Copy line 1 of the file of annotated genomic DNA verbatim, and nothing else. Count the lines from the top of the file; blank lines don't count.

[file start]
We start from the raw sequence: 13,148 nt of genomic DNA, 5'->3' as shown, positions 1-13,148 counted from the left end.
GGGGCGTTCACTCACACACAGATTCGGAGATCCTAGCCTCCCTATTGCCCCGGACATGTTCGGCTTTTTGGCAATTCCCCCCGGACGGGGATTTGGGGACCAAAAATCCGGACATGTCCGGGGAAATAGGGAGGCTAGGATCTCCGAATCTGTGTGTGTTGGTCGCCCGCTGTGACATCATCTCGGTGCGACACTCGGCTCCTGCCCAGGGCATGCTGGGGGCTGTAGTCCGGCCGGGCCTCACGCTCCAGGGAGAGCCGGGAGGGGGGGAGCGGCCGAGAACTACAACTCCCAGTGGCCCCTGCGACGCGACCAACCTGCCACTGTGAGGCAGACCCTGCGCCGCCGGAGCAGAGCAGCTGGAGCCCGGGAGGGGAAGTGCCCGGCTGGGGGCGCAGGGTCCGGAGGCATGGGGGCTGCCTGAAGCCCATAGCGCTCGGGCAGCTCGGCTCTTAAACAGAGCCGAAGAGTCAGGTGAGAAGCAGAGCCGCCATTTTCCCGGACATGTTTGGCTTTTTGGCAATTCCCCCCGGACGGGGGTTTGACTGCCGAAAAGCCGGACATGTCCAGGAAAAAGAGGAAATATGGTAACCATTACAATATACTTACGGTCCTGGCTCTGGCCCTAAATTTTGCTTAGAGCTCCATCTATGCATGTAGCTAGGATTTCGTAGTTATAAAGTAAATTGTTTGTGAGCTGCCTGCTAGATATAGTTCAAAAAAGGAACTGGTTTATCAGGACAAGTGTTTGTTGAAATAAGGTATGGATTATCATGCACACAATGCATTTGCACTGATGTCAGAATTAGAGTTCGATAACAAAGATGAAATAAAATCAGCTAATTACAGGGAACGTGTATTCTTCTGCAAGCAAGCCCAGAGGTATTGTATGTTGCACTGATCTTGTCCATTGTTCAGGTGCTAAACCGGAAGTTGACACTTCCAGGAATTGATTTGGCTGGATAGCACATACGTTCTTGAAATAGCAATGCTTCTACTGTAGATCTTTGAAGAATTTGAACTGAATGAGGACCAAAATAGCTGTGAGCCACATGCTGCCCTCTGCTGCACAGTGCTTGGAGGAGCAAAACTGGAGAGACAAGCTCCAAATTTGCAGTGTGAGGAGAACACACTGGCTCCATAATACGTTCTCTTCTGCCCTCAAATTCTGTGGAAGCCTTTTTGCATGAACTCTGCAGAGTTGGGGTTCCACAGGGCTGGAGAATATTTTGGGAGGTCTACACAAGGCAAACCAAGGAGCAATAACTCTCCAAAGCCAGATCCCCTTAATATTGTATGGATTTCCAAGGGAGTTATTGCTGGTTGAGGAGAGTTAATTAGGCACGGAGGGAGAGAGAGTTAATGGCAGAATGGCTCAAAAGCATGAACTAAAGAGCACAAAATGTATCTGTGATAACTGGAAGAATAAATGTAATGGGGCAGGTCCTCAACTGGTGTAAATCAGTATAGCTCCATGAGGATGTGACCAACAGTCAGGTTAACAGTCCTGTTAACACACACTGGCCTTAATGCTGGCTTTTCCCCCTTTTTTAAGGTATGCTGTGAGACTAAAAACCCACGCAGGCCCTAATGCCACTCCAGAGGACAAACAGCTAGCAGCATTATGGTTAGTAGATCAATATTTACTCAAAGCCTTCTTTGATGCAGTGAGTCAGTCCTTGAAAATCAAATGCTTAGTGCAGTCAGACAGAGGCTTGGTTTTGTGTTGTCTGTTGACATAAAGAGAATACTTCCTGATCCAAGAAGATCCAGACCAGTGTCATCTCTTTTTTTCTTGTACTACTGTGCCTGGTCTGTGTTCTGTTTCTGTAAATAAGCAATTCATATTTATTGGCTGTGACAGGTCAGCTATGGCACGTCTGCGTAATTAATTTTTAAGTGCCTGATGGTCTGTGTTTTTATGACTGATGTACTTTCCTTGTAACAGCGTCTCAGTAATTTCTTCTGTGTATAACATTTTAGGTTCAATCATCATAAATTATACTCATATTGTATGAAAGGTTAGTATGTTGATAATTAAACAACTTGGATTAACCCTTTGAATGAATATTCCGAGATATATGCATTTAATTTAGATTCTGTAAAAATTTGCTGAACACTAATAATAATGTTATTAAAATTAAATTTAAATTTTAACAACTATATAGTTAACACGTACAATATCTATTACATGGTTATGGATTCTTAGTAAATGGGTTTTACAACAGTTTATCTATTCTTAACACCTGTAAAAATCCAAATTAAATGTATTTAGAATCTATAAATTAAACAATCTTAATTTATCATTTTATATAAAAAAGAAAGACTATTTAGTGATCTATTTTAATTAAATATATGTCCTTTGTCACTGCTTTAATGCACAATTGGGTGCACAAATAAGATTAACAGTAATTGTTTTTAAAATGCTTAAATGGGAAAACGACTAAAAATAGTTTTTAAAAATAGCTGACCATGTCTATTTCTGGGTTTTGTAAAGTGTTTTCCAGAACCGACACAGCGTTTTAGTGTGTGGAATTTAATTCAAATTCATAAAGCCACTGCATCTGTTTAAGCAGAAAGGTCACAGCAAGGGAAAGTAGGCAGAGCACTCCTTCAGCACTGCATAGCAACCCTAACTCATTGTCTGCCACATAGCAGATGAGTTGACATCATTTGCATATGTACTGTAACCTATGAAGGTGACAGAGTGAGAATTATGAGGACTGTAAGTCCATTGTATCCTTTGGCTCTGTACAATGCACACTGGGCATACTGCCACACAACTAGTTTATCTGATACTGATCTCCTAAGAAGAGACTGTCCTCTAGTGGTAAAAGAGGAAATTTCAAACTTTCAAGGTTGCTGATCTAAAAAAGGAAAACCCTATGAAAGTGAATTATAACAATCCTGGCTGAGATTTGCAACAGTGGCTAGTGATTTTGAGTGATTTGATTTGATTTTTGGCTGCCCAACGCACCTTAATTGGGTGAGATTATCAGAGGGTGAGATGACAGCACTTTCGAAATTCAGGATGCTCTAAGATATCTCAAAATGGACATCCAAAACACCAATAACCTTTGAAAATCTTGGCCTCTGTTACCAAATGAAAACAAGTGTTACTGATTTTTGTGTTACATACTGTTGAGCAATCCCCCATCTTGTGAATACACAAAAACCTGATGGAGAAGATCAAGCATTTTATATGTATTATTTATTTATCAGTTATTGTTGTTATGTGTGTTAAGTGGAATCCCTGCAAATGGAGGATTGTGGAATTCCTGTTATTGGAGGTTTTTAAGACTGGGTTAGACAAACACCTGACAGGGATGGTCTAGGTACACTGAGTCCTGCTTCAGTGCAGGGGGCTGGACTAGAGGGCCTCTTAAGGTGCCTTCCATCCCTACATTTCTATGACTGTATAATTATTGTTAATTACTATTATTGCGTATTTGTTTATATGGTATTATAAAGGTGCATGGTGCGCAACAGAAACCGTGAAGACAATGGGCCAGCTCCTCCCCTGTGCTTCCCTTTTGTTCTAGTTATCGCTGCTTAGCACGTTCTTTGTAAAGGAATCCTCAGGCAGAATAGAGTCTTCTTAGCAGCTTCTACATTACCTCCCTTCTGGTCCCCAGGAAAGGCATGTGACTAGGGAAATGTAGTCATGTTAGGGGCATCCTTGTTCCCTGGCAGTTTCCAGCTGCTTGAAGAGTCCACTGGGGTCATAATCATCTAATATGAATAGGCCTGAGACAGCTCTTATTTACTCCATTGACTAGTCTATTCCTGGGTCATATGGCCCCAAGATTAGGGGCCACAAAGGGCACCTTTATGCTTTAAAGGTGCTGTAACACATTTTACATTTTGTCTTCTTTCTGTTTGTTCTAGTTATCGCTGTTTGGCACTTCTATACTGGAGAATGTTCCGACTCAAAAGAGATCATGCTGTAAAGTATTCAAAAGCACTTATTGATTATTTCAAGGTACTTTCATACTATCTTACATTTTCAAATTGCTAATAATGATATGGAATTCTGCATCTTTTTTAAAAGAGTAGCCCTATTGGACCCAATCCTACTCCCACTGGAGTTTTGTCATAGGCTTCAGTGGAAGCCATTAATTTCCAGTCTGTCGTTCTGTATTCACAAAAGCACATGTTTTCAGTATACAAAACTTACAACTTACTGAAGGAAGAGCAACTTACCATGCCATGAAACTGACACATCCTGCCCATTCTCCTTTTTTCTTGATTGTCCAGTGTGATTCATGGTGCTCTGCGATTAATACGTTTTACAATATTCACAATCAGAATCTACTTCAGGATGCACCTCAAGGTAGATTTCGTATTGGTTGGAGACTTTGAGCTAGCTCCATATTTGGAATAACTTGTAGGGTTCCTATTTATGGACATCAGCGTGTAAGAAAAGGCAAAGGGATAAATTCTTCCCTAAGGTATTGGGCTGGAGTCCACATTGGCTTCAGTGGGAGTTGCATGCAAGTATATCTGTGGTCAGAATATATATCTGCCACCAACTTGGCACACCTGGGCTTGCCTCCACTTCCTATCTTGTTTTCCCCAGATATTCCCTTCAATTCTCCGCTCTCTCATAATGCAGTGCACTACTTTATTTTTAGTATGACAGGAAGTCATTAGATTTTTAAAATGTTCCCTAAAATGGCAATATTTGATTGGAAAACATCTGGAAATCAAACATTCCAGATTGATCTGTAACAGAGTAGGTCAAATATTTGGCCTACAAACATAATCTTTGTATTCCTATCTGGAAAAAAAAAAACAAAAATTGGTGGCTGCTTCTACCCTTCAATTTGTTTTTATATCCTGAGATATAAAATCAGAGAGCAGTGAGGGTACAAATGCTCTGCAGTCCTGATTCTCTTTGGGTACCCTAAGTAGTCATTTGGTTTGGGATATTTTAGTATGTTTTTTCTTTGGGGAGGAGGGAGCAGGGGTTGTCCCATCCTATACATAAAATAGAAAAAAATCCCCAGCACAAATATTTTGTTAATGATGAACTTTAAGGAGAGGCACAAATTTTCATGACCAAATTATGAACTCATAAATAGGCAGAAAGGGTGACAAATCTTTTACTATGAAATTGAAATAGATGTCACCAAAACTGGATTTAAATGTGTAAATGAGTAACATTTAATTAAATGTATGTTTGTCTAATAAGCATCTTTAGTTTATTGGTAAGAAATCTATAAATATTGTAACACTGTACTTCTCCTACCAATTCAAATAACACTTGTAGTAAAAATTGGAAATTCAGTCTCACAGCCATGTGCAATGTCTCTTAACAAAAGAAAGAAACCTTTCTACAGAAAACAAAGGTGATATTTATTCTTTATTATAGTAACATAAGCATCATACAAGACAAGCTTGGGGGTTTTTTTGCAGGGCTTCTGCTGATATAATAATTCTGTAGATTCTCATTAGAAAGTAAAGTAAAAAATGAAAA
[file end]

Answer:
We start from the raw sequence: 13,148 nt of genomic DNA, 5'->3' as shown, positions 1-13,148 counted from the left end.